Canon’s cinema line of cameras ushered forward the post-DSLR years for video users, and now, they could be set to do the same with mirrorless designs.
Rumors have been building for some time that we’d see a second C200 release in 2023. The original caused a storm back in 2017. It was the first time that in-camera raw recording was reasonably affordable. Canon’s Cinema Raw Light format brought more flexibility to users, and its dual pixel autofocus was market leading in cinema cameras.
Five years on, and some are beginning to retire the C200. CVP recently announced that they’d be switching to Canon’s R5C for their in-house videos, and the C200B (without a monitor or EVF) is on sale for only $2,499. That’s a 60% discount.
Canon has since released the C70 and the R5C. Both are capable cameras, but both also lack the professional necessities of a modern shooter. The R5C practically needs life support from an external battery, and the C70 doesn’t have an EFV or an ideal audio interface.
However, two years after its release, the C70 has seen significant updates. Canon added more autofocus features, internal raw recording, and a 600 Mbps XF-AVC codec option. This is really unusual for Canon, who have essentially left their C300 Mark III and C200 in the dust as they ramp up features for their RF Mount cinema cameras.
So, will this change of heart affect their next cinema camera? Whether we get a true C200 Mark II or not, I’ve put together the dream wishlist for the next iteration.
Internal compressed raw recording is a must for the next cinema camera, but intermediate codecs are just as important, like the XF-AVC update on the C70. Currently, the C200 goes from an 8-bit format straight up to Canon Raw Light with no in between option.
In addition, there’s been a lot of talk about a resolution bump. Canon’s R5C has an 8K capable sensor, so a new 4K camera will certainly appear lackluster. Personally, I would love to see a solid 6K option that doesn’t crop in as frame rates climb higher. Blackmagic has done a wonderful job with 6K resolutions. It gives plenty of room in post for client’s 9:16 requests.
A Good EVF
The industry leaders are really falling behind here. Sony’s FX3, FX6 and FX9 don’t have built-in electronic viewfinders. It’s odd since even their older FS5 had one. Canon’s C300 Mark III nor C500 Mark II come with an EVF. Instead, Canon asks you to spend $700 on one. It would be quite frustrating if the next C200 also drops the EVF. At the very least, I’d like to be able to buy the add-on, which the C70 isn’t compatible with.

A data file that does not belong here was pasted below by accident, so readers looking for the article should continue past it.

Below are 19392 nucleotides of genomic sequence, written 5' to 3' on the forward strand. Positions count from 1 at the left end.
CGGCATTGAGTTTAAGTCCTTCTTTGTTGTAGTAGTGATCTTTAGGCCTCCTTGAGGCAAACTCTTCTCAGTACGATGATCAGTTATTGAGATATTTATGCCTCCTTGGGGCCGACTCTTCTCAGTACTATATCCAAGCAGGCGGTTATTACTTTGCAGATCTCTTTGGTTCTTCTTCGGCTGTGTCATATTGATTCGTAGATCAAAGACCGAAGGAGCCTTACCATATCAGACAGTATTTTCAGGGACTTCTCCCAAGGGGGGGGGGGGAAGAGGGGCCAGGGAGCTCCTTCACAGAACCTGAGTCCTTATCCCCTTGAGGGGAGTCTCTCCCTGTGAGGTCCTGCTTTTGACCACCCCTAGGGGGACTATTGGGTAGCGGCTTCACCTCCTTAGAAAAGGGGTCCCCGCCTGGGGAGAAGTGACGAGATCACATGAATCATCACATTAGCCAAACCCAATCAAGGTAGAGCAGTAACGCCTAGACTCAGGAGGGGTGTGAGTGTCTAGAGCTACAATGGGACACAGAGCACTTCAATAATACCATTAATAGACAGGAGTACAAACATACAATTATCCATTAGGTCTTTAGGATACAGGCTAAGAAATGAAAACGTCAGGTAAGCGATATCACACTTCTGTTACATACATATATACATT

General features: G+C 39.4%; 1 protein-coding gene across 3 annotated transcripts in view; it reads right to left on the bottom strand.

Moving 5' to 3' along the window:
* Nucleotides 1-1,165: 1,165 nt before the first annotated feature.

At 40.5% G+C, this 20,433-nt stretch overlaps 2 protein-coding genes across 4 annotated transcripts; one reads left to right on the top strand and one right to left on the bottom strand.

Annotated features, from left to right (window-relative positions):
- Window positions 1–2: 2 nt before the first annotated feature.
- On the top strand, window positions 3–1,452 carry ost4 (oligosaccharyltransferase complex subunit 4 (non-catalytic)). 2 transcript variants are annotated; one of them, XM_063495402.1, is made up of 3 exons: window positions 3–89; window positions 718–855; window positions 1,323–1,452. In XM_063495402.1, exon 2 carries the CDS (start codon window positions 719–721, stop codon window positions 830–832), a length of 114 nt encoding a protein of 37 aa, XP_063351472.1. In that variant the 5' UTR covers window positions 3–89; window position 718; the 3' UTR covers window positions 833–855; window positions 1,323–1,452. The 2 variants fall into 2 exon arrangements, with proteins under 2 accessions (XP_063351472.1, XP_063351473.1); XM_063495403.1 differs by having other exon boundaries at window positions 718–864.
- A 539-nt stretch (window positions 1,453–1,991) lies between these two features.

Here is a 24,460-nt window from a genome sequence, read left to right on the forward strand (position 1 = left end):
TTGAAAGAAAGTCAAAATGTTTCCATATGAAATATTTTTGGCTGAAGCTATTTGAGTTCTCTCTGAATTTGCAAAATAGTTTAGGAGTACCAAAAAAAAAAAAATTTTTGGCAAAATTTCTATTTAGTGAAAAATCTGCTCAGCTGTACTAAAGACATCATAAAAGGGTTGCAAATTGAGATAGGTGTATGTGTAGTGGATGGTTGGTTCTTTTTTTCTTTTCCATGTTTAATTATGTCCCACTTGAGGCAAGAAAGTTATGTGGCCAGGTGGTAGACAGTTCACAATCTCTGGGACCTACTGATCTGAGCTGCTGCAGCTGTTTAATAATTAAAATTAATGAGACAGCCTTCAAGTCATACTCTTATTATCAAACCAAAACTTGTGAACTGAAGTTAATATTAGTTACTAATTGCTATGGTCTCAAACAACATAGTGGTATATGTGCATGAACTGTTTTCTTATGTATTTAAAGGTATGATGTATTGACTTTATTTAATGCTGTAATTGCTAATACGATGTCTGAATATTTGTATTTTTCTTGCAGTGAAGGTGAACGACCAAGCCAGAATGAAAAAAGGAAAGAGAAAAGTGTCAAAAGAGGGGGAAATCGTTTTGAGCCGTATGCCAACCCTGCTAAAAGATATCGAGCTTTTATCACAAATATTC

How the hell did the C200 make it out of the gate without a proper timecode port? Thankfully, Canon realized their mistake and included a dedicated port on the C70 and R5C, so I’m sure we can expect to see the same from now on.
Better Monitor Options
The current C200’s monitor is fine, but I wish it wasn’t held back by a clunky mount and a proprietary cable. It would be great to see Canon include a built-in monitoring solution like the C70 and even C100. This way, you can still mount your third-party monitor and make use of a built-in touch screen for autofocus and camera control. The current C200’s monitor is tiny and hard to discreetly mount to the camera, so you’re stuck with it if you want full control of the camera. RED’s Komodo is a great example of doing it right.
Less Annoying Limitations
The C70 has two SD card slots, but it can only record Cinema Raw Light to one card at a time. When the first card fills up, the camera just stops recording instead of moving on to the next card. Annoying, right?
The current C200 can’t output 4K via SDI, but then also can’t output a LUT over HDMI. So, if you’re shooting in Canon Log 3, you’ll either output HD or a flat image. This is very annoying for client monitoring solutions. Canon’s cinema cameras have been constantly plagued with little quirks like this.
Two Card Slots
We’ve all had issues with cards, and having a backup record option is a must these days. I’ve personally had detrimental issues with CFast cards while shooting with Canon’s cinema cameras and plenty of corrupted SD cards in the past. A second card slot would help alleviate these worst-case scenarios and also offer proxy recording.
Rumor has it that the next C200 won’t be as large as the current one. If that’s true, it might mean that a clunky DJI Ronin-2 rig could be swapped out for a Ronin RS3. The C70 is about as large as I would want on a smaller gimbal, and it would be nice to see a camera that’s a similar size and weight.
Feel that there are more missing features? Let us know in the comments if you’re hoping to see anything in particular.
Canon should certainly find more interest with selling cinema dedicated hybrids than generic "hybrid". Clearly there is more money for them to make by separating the hybrid with a still version and a C version even if both can be hybrid to a certain extend. Beside greed, I can't see why they messed up so badly. Thankfully they made me realize that I don't need a new camera yet. Thanks for the saving Canon!.